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January 2020
Message 12

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[Met-jobs] 2 PhD Position in Earth Observation Science for EU/UK applicants

From "Boesch, Hartmut (Prof.)" <hb100@leicester.ac.uk>
To "met-jobs@lists.reading.ac.uk" <met-jobs@lists.reading.ac.uk>
Date Sun, 5 Jan 2020 15:08:38 +0000

2 PhD Position in Earth Observation Science for EU/UK applicants at University of Leicester.

 

Application deadline: 12 noon 10th January 2020.

Start date: 28th September 2020

Funding: Studentships are for 3.5 years and are funded by NERC. In addition to the full payment of your tuition fees, you will receive an annual stipend (current set at £15,009 for 2019/0) and a research training support grant (RTSG) of £8,000

 

Diagnosing the Urban Carbon Cycle with Earth Observation

http://www.centa.org.uk/themes/climate-environmental-sustainability/l10/

Project Highlights:

·        Work with cutting-edge satellite remote sensing and modelling method

·        Develop and apply novel approaches to monitor CO2 emissions in support of carbon mitigation policies

·        Research into the cutting-edge field of urban carbon cycle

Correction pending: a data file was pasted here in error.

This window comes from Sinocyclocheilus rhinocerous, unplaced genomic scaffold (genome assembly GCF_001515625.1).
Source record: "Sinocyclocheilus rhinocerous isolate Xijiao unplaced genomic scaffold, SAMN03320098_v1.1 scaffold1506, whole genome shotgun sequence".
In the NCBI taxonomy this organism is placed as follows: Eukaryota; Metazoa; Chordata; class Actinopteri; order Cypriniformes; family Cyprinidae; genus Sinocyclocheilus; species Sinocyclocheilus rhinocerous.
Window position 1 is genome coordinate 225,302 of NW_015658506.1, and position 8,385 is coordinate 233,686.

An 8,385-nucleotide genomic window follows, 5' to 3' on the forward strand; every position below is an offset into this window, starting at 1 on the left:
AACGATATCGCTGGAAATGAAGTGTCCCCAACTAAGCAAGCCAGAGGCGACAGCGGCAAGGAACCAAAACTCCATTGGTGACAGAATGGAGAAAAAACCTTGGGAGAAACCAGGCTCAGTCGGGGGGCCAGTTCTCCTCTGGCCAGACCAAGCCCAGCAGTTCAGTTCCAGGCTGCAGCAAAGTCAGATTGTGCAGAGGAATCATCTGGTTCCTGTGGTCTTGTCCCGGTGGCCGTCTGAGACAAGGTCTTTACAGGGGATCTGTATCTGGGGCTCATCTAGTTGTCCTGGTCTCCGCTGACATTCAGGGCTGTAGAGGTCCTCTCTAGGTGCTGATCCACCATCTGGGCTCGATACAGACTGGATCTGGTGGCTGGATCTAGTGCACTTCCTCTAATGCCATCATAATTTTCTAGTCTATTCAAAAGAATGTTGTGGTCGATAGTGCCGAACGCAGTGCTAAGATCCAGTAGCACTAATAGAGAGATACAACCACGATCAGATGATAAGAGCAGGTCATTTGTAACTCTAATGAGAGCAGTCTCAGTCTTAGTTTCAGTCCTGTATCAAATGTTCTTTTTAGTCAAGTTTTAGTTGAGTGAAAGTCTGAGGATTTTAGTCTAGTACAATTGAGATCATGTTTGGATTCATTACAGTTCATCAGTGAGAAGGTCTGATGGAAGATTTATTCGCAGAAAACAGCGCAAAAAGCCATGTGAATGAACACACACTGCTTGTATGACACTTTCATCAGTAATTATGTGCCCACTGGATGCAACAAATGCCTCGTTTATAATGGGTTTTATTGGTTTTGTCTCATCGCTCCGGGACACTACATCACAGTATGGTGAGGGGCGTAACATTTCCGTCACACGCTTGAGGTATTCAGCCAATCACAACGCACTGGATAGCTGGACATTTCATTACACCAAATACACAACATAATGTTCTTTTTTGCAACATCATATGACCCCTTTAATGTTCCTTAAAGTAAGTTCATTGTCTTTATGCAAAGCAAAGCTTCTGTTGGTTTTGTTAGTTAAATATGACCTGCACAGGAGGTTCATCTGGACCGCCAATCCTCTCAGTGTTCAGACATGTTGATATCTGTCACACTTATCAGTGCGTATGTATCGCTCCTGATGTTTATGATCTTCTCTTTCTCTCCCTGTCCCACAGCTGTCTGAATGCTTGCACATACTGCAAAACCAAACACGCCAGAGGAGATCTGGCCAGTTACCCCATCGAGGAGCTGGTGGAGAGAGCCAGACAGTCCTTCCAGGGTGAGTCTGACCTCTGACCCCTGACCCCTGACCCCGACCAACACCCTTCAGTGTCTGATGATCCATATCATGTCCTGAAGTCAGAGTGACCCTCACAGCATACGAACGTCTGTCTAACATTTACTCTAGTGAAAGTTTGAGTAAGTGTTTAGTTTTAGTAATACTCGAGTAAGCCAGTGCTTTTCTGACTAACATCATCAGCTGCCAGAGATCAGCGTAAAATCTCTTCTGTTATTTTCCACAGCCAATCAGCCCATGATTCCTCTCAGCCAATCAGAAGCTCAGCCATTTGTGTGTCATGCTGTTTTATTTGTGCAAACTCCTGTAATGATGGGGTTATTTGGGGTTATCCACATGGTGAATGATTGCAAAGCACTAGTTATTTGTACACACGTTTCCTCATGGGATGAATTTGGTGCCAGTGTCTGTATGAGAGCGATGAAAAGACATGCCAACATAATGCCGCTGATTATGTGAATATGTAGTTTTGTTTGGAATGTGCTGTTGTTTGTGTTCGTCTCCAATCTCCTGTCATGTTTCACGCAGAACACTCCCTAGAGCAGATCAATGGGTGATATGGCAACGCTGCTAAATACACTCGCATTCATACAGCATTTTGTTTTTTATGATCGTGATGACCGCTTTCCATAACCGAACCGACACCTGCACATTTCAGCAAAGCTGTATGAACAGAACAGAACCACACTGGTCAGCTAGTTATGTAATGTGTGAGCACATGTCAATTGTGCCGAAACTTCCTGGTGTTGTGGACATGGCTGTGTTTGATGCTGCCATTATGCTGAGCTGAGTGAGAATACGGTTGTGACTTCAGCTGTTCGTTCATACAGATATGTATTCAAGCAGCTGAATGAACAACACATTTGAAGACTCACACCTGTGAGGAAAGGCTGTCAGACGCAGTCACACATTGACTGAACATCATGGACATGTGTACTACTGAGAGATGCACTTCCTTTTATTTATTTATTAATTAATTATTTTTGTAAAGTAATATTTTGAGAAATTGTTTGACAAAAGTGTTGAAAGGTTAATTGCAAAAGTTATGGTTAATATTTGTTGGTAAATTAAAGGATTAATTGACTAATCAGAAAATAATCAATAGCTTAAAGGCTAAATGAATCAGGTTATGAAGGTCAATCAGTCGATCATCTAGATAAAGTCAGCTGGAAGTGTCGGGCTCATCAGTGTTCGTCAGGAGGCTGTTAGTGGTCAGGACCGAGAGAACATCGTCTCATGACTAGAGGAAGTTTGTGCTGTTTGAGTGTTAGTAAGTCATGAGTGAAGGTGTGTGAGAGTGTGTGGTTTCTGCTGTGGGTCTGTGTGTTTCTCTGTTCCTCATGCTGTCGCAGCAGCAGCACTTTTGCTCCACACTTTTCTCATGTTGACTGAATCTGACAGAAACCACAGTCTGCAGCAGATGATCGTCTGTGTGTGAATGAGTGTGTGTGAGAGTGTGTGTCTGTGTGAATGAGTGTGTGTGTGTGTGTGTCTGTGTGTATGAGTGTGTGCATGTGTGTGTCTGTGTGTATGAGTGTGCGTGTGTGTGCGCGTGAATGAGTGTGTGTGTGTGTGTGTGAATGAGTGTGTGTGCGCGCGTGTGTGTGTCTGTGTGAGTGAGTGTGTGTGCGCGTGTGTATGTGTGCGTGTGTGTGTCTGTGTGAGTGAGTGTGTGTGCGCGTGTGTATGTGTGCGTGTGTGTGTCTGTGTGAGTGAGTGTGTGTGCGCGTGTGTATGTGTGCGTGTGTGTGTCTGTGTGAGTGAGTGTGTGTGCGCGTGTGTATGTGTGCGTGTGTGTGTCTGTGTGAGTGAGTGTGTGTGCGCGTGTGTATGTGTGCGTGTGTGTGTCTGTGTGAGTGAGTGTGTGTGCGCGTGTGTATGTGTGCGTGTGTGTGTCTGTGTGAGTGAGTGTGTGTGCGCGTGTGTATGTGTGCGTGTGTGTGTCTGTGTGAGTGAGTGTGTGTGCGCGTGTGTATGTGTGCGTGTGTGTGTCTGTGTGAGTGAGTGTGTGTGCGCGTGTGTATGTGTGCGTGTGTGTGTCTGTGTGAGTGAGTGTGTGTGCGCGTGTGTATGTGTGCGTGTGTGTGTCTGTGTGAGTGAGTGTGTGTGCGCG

Reducing carbon emissions to prevent damaging climate change is one of the grand challenges of our time. Due to the Paris agreement most countries have now committed to reducing emissions of greenhouse gases. However, there are still no reliable means of observing carbon emissions on the appropriate space and time scales required to underpin such mitigation policies. To address this challenge, a main focus will have to be on urban areas which cover only a small fraction of the land but are responsible for about 70% of fossil-fuel CO2 emissions. Cities are also the focal point of many political decisions on mitigation with often very ambitious goals themselves. However, our understanding of carbon budget of cities is poor, as historically carbon cycle studies have focused on ‘natural’ ecosystems. The urban carbon budget is quickly becoming a new frontier in carbon cycle science with the emerging of megacity carbon projects e.g. in Los Angeles. In this project, we will use a combination of modelling and new observations to evaluate the carbon budget of cities, focusing initially on London, to gain new scientific insights into man-made emissions from cities and the role of the urban biosphere that sequesters CO2, which is important for ‘green’ megacities such as London. CO2 shares many emission sources with major air pollutants (NO2, particles), so that we need to understand the relationship between carbon and air quality as mitigation policies will impact both. This will be especially relevant for megacities in developing countries and we will also study megacities in India, e.g. Delhi, which has some of the largest air quality levels globally. This studentship will contribute to the high-profile science area of urban carbon with high public interest, relevance to policy makers. The student will work with the teams of current and upcoming CO2 satellite missions including the French/UK MicroCarb mission and the ESA CO2M, which will be the first mission to measure at the same time CO2, NO2 and aerosols.